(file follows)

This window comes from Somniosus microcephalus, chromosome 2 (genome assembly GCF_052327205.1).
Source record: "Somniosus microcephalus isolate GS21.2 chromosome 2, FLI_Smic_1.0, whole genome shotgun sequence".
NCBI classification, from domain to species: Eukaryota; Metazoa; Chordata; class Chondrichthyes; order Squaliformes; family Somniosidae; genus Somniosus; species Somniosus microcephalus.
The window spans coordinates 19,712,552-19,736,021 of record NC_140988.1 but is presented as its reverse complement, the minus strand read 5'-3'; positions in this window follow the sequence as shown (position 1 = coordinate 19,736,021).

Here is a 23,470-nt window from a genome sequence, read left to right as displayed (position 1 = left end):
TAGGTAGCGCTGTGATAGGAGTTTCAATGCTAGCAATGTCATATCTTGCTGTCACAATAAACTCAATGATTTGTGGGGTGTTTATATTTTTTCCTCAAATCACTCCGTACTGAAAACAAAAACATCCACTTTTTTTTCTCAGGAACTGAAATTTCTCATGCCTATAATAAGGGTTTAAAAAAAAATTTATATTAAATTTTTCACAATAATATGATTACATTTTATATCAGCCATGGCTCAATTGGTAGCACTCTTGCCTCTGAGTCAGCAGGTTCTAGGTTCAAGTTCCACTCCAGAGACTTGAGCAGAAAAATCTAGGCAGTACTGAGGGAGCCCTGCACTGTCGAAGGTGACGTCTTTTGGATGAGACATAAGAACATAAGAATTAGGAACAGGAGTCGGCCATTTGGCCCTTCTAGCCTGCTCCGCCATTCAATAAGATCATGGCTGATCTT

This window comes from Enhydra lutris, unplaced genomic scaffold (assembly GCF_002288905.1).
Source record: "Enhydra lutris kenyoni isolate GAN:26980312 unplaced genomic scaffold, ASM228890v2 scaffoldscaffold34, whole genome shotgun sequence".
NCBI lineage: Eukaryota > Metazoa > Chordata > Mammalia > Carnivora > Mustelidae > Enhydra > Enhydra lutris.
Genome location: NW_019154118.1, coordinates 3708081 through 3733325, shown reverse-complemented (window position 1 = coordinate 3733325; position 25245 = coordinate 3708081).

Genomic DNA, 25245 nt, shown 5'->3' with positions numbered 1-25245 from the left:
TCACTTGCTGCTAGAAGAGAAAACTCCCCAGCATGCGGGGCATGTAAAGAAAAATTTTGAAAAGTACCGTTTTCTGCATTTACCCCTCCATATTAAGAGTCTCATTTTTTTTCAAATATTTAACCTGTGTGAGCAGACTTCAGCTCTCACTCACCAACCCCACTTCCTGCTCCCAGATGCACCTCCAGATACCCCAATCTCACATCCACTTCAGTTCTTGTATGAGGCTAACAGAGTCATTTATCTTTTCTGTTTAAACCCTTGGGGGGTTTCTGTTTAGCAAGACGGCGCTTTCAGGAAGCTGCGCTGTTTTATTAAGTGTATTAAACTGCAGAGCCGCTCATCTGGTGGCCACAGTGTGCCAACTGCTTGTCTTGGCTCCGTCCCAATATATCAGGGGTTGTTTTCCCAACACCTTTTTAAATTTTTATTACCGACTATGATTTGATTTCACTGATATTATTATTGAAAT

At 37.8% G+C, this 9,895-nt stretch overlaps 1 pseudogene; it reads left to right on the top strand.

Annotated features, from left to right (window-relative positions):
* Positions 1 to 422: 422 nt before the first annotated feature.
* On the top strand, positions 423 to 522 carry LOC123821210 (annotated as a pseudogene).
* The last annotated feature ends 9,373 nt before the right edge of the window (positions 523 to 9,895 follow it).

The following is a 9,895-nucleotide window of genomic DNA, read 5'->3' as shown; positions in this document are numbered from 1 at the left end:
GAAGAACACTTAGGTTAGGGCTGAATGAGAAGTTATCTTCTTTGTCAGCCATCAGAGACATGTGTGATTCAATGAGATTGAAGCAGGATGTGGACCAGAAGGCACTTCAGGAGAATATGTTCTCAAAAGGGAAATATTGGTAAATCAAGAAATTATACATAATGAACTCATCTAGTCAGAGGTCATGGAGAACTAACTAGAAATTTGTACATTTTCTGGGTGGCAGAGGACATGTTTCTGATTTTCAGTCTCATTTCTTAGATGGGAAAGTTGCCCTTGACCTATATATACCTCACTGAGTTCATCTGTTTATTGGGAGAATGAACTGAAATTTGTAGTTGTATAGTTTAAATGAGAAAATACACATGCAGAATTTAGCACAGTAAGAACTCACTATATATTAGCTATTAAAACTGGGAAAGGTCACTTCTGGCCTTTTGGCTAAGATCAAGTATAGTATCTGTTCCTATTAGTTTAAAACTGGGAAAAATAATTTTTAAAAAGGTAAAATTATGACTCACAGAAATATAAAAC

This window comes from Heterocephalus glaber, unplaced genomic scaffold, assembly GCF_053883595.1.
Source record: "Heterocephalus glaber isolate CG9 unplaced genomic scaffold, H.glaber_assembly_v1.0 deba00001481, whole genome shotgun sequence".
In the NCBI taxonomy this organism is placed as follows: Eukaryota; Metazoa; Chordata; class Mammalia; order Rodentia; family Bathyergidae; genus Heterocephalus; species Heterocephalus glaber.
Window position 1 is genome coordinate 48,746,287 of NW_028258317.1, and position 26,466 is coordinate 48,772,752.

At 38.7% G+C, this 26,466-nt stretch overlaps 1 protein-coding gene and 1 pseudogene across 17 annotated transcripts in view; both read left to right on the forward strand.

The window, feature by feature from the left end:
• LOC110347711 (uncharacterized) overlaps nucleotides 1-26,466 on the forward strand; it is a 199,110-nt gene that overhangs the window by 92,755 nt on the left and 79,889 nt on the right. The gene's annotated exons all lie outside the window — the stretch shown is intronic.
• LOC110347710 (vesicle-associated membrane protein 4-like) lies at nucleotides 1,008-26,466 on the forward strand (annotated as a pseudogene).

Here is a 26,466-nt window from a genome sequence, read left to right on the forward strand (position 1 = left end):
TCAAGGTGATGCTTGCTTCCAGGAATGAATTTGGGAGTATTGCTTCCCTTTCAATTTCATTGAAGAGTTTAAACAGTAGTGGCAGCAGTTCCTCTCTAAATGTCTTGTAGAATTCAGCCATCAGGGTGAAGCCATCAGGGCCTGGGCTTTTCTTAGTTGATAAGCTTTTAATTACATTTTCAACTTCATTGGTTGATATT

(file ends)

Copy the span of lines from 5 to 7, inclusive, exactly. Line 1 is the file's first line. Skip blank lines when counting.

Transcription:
Here is a 23,470-nt window from a genome sequence, read left to right as displayed (position 1 = left end):
TAGGTAGCGCTGTGATAGGAGTTTCAATGCTAGCAATGTCATATCTTGCTGTCACAATAAACTCAATGATTTGTGGGGTGTTTATATTTTTTCCTCAAATCACTCCGTACTGAAAACAAAAACATCCACTTTTTTTTCTCAGGAACTGAAATTTCTCATGCCTATAATAAGGGTTTAAAAAAAAATTTATATTAAATTTTTCACAATAATATGATTACATTTTATATCAGCCATGGCTCAATTGGTAGCACTCTTGCCTCTGAGTCAGCAGGTTCTAGGTTCAAGTTCCACTCCAGAGACTTGAGCAGAAAAATCTAGGCAGTACTGAGGGAGCCCTGCACTGTCGAAGGTGACGTCTTTTGGATGAGACATAAGAACATAAGAATTAGGAACAGGAGTCGGCCATTTGGCCCTTCTAGCCTGCTCCGCCATTCAATAAGATCATGGCTGATCTT

This window comes from Enhydra lutris, unplaced genomic scaffold (assembly GCF_002288905.1).